All Arkansas’ are familiar with our native bald cypress (Taxodium distichum). Most people call forth: ‘oh, that is the tree with knees’. Native across most of the Eastern 1/3 of the U.S., it is most often found in pure stands in permanent swamps. That latter attribute causes confusion for many gardeners. Because they are most typically associated with water, one group of folks believes that they can only grow in wet soils. In fact, just the opposite is true. As many urban planners have discovered, bald cypress is an excellent street or urban tree.
Bald cypress is odd in that it is a deciduous conifer. Unlike pine, spruce, and fir, this cone-bearing (conifer) tree looses all of its leaves in the fall (deciduous). It is that coppery fall color that is another plus for this plant.
If you aren’t satisfied with the ‘plain Jane’ bald cypress, you can spruce up your garden with a unique weeping selection called ‘Cascade Falls’ which was introduced to the U.S. in 2002 from New Zealand. Plant habit depends on your preference. If you do not stake the plant, it will simply creep across the ground as a groundcover. If you do stake it, it will form a beautiful, cascading plant.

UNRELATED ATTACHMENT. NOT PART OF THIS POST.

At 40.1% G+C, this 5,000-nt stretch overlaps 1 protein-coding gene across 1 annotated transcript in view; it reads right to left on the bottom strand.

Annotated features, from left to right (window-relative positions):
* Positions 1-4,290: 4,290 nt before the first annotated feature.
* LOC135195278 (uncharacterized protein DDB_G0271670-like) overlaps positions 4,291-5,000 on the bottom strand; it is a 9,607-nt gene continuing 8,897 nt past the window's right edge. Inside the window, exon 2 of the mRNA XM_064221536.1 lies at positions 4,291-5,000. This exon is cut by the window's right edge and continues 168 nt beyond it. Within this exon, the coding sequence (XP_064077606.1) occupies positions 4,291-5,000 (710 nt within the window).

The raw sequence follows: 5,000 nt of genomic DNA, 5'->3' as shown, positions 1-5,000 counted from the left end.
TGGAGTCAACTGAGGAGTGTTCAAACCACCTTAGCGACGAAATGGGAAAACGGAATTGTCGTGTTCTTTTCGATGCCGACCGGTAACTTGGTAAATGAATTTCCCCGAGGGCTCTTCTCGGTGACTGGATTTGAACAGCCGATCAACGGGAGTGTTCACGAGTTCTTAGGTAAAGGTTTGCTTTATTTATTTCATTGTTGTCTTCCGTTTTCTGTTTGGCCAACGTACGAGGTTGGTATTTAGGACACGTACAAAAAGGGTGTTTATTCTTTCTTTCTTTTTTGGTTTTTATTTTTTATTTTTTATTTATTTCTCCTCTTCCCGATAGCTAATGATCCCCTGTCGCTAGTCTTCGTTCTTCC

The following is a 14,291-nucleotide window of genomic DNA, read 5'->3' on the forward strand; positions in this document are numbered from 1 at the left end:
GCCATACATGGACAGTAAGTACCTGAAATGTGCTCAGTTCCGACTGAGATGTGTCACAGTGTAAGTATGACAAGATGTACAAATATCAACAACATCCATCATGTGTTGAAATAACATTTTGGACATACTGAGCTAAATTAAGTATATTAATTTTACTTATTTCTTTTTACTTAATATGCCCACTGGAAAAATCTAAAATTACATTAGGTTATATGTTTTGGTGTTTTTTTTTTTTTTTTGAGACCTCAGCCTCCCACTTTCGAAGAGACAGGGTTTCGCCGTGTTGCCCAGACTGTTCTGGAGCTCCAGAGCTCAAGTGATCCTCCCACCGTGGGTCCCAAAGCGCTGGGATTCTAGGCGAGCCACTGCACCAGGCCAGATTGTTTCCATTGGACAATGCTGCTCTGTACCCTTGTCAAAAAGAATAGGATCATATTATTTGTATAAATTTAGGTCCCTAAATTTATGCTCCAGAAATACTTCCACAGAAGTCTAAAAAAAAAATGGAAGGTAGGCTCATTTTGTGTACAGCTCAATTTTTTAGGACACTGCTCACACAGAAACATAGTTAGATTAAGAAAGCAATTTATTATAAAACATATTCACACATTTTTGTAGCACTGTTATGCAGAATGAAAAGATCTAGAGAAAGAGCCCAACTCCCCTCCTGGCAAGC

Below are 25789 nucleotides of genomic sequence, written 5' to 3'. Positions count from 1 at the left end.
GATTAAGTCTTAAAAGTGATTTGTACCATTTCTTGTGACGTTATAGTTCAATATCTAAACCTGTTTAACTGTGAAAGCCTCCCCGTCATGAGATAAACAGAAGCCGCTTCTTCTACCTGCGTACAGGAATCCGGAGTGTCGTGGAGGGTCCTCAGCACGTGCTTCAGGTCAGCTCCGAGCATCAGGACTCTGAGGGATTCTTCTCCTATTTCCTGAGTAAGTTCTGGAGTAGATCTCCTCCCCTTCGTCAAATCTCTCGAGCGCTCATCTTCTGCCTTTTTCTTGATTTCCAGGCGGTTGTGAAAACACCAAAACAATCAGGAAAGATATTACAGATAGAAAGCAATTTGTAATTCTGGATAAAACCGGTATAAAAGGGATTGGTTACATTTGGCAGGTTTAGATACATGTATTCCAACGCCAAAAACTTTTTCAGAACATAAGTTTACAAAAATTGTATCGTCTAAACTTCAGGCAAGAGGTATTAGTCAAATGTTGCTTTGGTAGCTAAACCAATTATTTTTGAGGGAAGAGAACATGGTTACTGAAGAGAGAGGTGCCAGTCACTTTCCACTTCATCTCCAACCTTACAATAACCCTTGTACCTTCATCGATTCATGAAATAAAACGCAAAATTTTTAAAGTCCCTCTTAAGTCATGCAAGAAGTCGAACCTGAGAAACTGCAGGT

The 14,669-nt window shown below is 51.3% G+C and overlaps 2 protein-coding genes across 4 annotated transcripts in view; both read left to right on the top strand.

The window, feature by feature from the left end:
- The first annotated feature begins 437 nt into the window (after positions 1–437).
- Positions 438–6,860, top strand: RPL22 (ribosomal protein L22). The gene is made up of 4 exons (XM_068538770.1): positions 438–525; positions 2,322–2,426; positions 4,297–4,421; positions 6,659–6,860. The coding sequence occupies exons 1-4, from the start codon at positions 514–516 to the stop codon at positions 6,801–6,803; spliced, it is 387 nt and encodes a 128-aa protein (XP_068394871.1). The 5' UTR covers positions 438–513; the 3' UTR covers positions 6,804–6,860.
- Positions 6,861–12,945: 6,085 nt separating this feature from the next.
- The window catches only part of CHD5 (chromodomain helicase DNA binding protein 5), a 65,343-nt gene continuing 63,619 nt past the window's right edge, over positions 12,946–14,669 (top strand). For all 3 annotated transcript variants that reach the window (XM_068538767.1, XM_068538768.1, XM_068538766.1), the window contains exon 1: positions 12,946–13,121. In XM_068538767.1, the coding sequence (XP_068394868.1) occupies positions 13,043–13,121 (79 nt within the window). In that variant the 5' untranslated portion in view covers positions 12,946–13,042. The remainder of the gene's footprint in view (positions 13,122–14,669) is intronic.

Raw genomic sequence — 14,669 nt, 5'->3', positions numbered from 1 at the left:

There are two problems that need to be addressed. If your soil is not acid, you may experience iron chlorosis. Since the leaves are narrow needles, the impact is a general yellowing of the foliage. The other problem, which is fairly common in Arkansas, is an eriophyid mite that can cause significant bronzing of the foliage by mid-summer. While bagworms are common, it is more of an aesthetic, than treatable problem.
- Common Name: bald cypress
- Varieties to look for: few; ‘Cascade Falls’, ‘Peve Minaret’, Shawnee BraveR
- Flower Color: insignificant
- Blooming period:
- Type: deciduous conifer
- Size: 75’ tall x 30’ wide
- Exposure: sun
- Soil: moisture adaptable, but acid
- Watering: drought tolerant once established
- When to prune: as needed
- Suggested use: landscape tree
Fruit and leaf structure